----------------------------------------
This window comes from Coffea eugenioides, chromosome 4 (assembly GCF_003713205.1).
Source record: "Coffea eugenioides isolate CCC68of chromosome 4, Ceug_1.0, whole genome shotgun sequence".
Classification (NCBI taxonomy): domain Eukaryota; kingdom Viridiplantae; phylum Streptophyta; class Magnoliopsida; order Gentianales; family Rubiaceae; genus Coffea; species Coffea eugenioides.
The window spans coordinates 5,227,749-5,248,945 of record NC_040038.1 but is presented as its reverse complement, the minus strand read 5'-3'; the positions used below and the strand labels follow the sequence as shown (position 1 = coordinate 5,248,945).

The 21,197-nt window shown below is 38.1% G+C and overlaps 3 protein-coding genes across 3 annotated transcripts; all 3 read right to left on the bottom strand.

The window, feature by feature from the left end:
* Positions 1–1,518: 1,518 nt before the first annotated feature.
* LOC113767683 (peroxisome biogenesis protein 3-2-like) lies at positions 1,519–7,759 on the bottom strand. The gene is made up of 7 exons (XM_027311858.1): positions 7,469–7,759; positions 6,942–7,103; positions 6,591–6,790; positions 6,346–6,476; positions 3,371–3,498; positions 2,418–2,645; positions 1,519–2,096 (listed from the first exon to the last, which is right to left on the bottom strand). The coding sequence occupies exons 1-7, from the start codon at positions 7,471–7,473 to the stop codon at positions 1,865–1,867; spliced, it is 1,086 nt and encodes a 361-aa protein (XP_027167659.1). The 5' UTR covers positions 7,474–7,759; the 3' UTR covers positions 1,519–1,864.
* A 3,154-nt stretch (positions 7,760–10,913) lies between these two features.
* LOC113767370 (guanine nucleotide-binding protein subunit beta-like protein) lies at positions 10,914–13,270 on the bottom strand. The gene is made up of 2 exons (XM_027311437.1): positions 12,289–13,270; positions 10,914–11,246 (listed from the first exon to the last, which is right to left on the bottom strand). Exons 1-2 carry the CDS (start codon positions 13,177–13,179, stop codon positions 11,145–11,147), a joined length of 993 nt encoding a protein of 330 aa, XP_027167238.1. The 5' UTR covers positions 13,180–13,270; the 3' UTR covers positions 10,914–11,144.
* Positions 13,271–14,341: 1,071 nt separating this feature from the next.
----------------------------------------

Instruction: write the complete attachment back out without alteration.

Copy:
This window comes from Coffea eugenioides, chromosome 4 (assembly GCF_003713205.1).
Source record: "Coffea eugenioides isolate CCC68of chromosome 4, Ceug_1.0, whole genome shotgun sequence".
Classification (NCBI taxonomy): domain Eukaryota; kingdom Viridiplantae; phylum Streptophyta; class Magnoliopsida; order Gentianales; family Rubiaceae; genus Coffea; species Coffea eugenioides.
The window spans coordinates 5,227,749-5,248,945 of record NC_040038.1 but is presented as its reverse complement, the minus strand read 5'-3'; the positions used below and the strand labels follow the sequence as shown (position 1 = coordinate 5,248,945).

The 21,197-nt window shown below is 38.1% G+C and overlaps 3 protein-coding genes across 3 annotated transcripts; all 3 read right to left on the bottom strand.

The window, feature by feature from the left end:
* Positions 1–1,518: 1,518 nt before the first annotated feature.
* LOC113767683 (peroxisome biogenesis protein 3-2-like) lies at positions 1,519–7,759 on the bottom strand. The gene is made up of 7 exons (XM_027311858.1): positions 7,469–7,759; positions 6,942–7,103; positions 6,591–6,790; positions 6,346–6,476; positions 3,371–3,498; positions 2,418–2,645; positions 1,519–2,096 (listed from the first exon to the last, which is right to left on the bottom strand). The coding sequence occupies exons 1-7, from the start codon at positions 7,471–7,473 to the stop codon at positions 1,865–1,867; spliced, it is 1,086 nt and encodes a 361-aa protein (XP_027167659.1). The 5' UTR covers positions 7,474–7,759; the 3' UTR covers positions 1,519–1,864.
* A 3,154-nt stretch (positions 7,760–10,913) lies between these two features.
* LOC113767370 (guanine nucleotide-binding protein subunit beta-like protein) lies at positions 10,914–13,270 on the bottom strand. The gene is made up of 2 exons (XM_027311437.1): positions 12,289–13,270; positions 10,914–11,246 (listed from the first exon to the last, which is right to left on the bottom strand). Exons 1-2 carry the CDS (start codon positions 13,177–13,179, stop codon positions 11,145–11,147), a joined length of 993 nt encoding a protein of 330 aa, XP_027167238.1. The 5' UTR covers positions 13,180–13,270; the 3' UTR covers positions 10,914–11,144.
* Positions 13,271–14,341: 1,071 nt separating this feature from the next.